Vaccination Campaigns and Fake News: a historic challenge

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This article was exclusively written for The European Sting by Ms. Natiele Ilucenski Marques and Emanoelle Aparecida Palangani, two 3rd year medical students at Centro Universitário Ingá (UNINGÁ), Brazil. They are affiliated to the International Federation of Medical Students Associations (IFMSA), cordial partner of The Sting. The opinions expressed in this piece belong strictly to the writers and do not necessarily reflect IFMSA’s view on the topic, nor The European Sting’s one.

In 2020 the world faced one of the most serious health crises, caused by a new virus, SARS-CoV-2. However, tackling infectious diseases that have given rise to pandemics is not recent in history, as the world has already faced pandemics that have decimated hundreds of lives, for example, the bubonic plague, caused by the bacterium Yersinia Pestis and has plagued the Asian and European continents. SARS-CoV-2, on the other hand, is responsible for causing COVID-19, an acute respiratory disease that according to the World Health Organization (WHO), around the world has claimed more than 1 million lives.

Similar to the past, the lack of specific treatments based on scientific studies makes it even more difficult to control the pandemic. However, nowadays, cutting-edge technologies allow studying the virus from different angles, which facilitates several scientific discoveries. Thus, there was an unprecedented process in world history, vaccine production in a period of 12 to 18 months. In this way, vaccines have become the most accessible and promising hope for humanity, guaranteeing immunity against Coronavirus and less concern with the pandemic and all its implications.

Nevertheless, just as technologies have benefited us with the hope of the vaccine, they have also made it easier to access fake news, which affects a large part of the population, causing fear and distrust about current issues, not leaving out Sars-CoV-2 and your immunization. This compilation of false news was entitled by the World Health Organization (WHO) “infodemic”, which contributes to increased cases and deaths by Covid-19. A quite common example of this fact is the false news that the vaccine can cause disease and even autism, where adverse reactions are confused with the disease, but they occur in much smaller proportions.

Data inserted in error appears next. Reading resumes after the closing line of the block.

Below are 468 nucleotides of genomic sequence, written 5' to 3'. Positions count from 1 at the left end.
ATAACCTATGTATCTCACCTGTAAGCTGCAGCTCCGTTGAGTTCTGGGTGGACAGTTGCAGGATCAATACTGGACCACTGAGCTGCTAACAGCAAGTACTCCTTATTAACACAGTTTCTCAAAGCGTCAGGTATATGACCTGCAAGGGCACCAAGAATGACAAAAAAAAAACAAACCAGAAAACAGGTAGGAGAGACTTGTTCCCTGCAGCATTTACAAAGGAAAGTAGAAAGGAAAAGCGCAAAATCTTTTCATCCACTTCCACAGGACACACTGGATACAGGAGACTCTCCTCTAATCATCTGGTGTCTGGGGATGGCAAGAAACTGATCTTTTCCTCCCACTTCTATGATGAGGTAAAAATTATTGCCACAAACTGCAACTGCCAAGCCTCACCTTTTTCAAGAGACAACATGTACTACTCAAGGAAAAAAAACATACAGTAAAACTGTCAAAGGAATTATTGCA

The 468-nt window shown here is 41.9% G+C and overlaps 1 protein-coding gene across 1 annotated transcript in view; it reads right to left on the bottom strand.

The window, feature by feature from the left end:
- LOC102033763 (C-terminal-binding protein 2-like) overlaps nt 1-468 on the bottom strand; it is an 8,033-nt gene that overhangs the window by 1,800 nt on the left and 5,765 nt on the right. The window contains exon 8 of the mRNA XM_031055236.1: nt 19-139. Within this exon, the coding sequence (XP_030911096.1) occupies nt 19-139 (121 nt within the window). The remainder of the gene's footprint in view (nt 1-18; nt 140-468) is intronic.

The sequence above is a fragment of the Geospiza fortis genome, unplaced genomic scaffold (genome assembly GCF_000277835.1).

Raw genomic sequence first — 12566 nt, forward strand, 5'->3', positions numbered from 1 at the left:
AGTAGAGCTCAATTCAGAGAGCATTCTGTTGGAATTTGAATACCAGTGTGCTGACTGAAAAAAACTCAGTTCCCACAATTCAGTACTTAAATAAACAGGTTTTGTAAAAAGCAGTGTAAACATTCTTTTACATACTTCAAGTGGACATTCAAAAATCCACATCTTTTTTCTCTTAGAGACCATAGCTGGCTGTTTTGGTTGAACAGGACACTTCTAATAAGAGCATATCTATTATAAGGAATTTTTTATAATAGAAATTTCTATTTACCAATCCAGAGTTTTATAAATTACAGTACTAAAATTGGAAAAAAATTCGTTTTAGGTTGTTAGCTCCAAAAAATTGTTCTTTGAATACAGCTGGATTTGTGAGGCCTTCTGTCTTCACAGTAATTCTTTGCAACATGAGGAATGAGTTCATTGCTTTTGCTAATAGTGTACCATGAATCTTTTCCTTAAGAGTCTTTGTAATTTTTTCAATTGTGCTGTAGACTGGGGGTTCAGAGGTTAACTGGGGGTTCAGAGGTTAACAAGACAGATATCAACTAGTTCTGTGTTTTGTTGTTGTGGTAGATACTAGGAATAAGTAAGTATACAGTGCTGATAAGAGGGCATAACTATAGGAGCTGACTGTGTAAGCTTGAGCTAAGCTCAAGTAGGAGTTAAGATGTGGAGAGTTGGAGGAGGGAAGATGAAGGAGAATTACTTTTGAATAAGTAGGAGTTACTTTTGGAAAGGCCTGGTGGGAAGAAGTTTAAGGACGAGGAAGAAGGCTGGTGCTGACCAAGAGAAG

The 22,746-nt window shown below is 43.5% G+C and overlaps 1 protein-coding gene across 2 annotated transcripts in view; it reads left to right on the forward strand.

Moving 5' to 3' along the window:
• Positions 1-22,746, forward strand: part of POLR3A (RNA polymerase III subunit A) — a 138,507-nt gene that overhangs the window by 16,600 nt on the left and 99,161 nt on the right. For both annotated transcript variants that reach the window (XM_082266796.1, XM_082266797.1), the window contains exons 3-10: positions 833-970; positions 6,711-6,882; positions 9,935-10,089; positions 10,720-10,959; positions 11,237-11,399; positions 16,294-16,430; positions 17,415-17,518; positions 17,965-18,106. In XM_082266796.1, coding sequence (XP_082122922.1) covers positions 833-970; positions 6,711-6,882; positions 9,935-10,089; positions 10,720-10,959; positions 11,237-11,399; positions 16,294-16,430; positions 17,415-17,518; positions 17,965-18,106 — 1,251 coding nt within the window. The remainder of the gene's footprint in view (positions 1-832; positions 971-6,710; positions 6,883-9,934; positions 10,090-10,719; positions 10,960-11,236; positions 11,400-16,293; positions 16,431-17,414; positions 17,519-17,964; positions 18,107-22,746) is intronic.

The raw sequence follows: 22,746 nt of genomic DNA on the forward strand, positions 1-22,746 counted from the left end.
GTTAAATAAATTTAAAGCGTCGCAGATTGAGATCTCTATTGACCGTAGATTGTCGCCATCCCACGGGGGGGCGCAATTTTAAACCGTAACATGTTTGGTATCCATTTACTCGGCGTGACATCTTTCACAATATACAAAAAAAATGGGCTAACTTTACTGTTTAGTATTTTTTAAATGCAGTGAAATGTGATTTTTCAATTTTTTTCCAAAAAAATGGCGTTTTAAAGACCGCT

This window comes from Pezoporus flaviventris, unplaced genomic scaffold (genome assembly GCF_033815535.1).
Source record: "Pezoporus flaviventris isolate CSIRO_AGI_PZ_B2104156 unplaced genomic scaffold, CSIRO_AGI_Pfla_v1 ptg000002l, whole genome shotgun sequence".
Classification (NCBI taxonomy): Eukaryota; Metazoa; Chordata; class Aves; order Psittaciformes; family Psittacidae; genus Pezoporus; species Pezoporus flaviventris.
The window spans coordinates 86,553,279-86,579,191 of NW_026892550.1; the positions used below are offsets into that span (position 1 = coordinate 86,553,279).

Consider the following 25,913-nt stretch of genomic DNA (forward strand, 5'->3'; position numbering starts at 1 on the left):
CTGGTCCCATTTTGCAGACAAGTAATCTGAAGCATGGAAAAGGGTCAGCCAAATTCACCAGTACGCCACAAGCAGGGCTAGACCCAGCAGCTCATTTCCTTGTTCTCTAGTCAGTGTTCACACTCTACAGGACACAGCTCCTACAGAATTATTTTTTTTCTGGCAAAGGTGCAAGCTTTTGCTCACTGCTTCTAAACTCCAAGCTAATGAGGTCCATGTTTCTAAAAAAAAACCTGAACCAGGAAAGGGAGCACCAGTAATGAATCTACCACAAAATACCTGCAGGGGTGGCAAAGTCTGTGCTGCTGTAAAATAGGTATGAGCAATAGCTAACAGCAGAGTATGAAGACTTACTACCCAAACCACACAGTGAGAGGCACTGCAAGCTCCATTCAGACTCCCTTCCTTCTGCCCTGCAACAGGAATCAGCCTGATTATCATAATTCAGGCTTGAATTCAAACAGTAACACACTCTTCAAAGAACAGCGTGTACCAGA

Consequently, in addition to the countries facing the shortage of the vaccine, hampered by the high-volume purchase by countries with greater economic power, they also need to demystify several rumors about immunizers. The spread of fake News about vaccines causes low vaccine demand and can, consequently, favor the increase in cases of diseases that had already ceased to be a problem, as well as fail to achieve adequate vaccine coverage to minimize the effects of the pandemic. Since, without a minimum vaccinated population, the production of a vaccine in historical record time becomes irrelevant, minimizing worldwide scientific research.

Therefore, at a time when COVID-19 has already victimized more than 1 million people, all efforts worldwide are needed to combat false news. So, unlike 1343, when technology could not prevent the millions of lives taken by bubonic plague, it can now be effective against COVID-19, as long as human ignorance is overcome, and science is valued.

About the author

Natiele Ilucenski Marques and Emanoelle Aparecida Palangani are two 3rd year medical students at Centro Universitário Ingá (UNINGÁ). Since 2020 they have been active members of IFMSA BRAZIL through the local UNINGÁ committee. They believe that knowledge has the power to change the world. They believe what Charles H. Mayo once said: “There are two goals in medical education: to cure the sick and to promote science.” Natiele and Emanoelle firmly believe that medicine is more than just learning but disseminating acquired knowledge.

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